Thick rock cover (or debris) disturbs the melt of many Alaskan glaciers. Yet the effect of debris on glacier thinning in Alaska has been overlooked. In three companion papers we assess the role of debris and ice flow on the thinning of Kennicott Glacier. In Part A, we report measurements from the glacier surface. We measured surface debris thickness, melt under debris, and the rate of ice cliff backwasting. These data allow for further studies linking debris to glacier shrinkage in Alaska.
Kelly Kochanski, Robert S. Anderson, and Gregory E. Tucker
The Cryosphere, 13, 1267–1281,Short summary
Wind-blown snow does not lie flat. It forms dunes, ripples, and anvil-shaped sastrugi. These features ornament much of the snow on Earth and change the snow's effects on polar climates, but they have rarely been studied. We spent three winters watching snow move through the Colorado Front Range and present our findings here, including the first time-lapse videos of snow dune and sastrugi growth.
Áslaug Geirsdóttir, Gifford H. Miller, John T. Andrews, David J. Harning, Leif S. Anderson, Christopher Florian, Darren J. Larsen, and Thor Thordarson
Clim. Past, 15, 25–40,Short summary
Compositing climate proxies in sediment from seven Iceland lakes documents abrupt summer cooling between 4.5 and 4.0 ka, statistically indistinguishable from 4.2 ka. Although the decline in summer insolation was an important factor, a combination of superposed changes in ocean circulation and explosive Icelandic volcanism were likely responsible for the abrupt perturbation recorded by our proxies. Lake and catchment proxies recovered to a colder equilibrium state following the perturbation.
Abigail Smith and Alexandra Jahn
The Cryosphere, 13, 1–20,Short summary
Here we assessed how natural climate variations and different definitions impact the diagnosed and projected Arctic sea ice melt season length using model simulations. Irrespective of the definition or natural variability, the sea ice melt season is projected to lengthen, potentially by as much as 4–5 months by 2100 under the business as usual scenario. We also find that different definitions have a bigger impact on melt onset, while natural variations have a bigger impact on freeze onset.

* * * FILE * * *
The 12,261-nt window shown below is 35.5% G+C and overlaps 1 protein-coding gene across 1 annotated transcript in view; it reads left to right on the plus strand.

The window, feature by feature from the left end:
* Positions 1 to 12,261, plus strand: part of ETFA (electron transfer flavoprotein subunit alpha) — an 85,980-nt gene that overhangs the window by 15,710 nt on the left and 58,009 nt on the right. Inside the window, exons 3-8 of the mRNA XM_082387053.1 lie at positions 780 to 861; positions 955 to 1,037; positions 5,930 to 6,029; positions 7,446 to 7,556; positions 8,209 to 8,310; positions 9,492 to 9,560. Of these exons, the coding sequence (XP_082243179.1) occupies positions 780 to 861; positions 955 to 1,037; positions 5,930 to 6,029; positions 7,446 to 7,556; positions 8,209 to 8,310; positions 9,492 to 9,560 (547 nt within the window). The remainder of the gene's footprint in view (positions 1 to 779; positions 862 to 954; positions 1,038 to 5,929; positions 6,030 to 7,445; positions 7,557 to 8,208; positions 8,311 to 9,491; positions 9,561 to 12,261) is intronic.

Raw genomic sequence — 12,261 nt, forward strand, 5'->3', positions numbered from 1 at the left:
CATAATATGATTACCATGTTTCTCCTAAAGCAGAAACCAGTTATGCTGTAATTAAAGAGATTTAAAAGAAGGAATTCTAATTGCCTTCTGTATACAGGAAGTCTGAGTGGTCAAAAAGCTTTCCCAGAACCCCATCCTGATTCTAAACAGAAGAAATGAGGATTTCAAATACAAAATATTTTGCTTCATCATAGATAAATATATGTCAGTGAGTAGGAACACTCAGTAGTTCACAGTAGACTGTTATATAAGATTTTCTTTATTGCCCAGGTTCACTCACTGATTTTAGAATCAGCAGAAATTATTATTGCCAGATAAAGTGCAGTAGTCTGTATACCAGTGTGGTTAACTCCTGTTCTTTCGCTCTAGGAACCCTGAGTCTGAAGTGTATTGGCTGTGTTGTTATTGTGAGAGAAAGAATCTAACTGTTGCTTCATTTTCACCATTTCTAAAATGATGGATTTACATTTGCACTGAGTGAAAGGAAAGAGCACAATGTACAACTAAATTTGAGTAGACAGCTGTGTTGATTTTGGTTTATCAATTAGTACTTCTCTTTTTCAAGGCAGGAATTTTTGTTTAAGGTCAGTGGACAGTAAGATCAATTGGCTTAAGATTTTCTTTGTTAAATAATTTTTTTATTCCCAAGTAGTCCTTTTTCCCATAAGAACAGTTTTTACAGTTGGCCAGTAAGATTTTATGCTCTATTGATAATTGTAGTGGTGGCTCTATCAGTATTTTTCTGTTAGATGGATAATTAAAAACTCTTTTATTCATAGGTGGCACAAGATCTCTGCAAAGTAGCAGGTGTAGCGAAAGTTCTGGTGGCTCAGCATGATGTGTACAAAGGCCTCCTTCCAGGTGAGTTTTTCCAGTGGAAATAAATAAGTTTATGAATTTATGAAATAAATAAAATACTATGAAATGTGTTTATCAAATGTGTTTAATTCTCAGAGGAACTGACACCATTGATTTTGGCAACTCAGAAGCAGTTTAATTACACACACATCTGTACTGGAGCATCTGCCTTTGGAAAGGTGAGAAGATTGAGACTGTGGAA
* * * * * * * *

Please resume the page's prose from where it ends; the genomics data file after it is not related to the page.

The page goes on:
Benjamin M. Sanderson, Yangyang Xu, Claudia Tebaldi, Michael Wehner, Brian O'Neill, Alexandra Jahn, Angeline G. Pendergrass, Flavio Lehner, Warren G. Strand, Lei Lin, Reto Knutti, and Jean Francois Lamarque
Earth Syst. Dynam., 8, 827–847,Short summary
We present the results of a set of climate simulations designed to simulate futures in which the Earth's temperature is stabilized at the levels referred to in the 2015 Paris Agreement. We consider the necessary future emissions reductions and the aspects of extreme weather which differ significantly between the 2 and 1.5 °C climate in the simulations.
Sifan Gu, Zhengyu Liu, Alexandra Jahn, Johannes Rempfer, Jiaxu Zhang, and Fortunat Joos
Geosci. Model Dev. Discuss.,
Revised manuscript not acceptedShort summary
This paper is the documentation of the implementation of neodymium (Nd) isotopes in the ocean model of CESM. Our model can simulate both Nd concentration and Nd isotope ratio in good agreement with observations. Our Nd-enabled ocean model makes it possible for direct model-data comparison in paleoceanographic studies, which can help to resolve some uncertainties and controversies in our understanding of past ocean evolution. Therefore, our model provides a useful tool for paleoclimate studies.
Dirk Notz, Alexandra Jahn, Marika Holland, Elizabeth Hunke, François Massonnet, Julienne Stroeve, Bruno Tremblay, and Martin Vancoppenolle
Geosci. Model Dev., 9, 3427–3446,Short summary
The large-scale evolution of sea ice is both an indicator and a driver of climate changes. Hence, a realistic simulation of sea ice is key for a realistic simulation of the climate system of our planet. To assess and to improve the realism of sea-ice simulations, we present here a new protocol for climate-model output that allows for an in-depth analysis of the simulated evolution of sea ice.
Leif S. Anderson and Robert S. Anderson
The Cryosphere, 10, 1105–1124,Short summary
Mountains erode and shed rocks down slope. When these rocks (debris) fall on glacier ice they can suppress ice melt. By protecting glaciers from melt, debris can make glaciers extend to lower elevations. Using mathematical models of glaciers and debris deposition, we find that debris can more than double the length of glaciers. The amount of debris deposited on the glacier, which scales with mountain height and steepness, is the most important control on debris-covered glacier length and volume.
A. Jahn, K. Lindsay, X. Giraud, N. Gruber, B. L. Otto-Bliesner, Z. Liu, and E. C. Brady
Geosci. Model Dev., 8, 2419–2434,Short summary
Carbon isotopes have been added to the ocean model of the Community Earth System Model version 1 (CESM1). This paper describes the details of how the abiotic 14C tracer and the biotic 13C and 14C tracers were added to the existing ocean model of the CESM. In addition, it shows the first results of the new model features compared to observational data for the 1990s.
K. R. Barnhart, I. Overeem, and R. S. Anderson
The Cryosphere, 8, 1777–1799,
Related subject area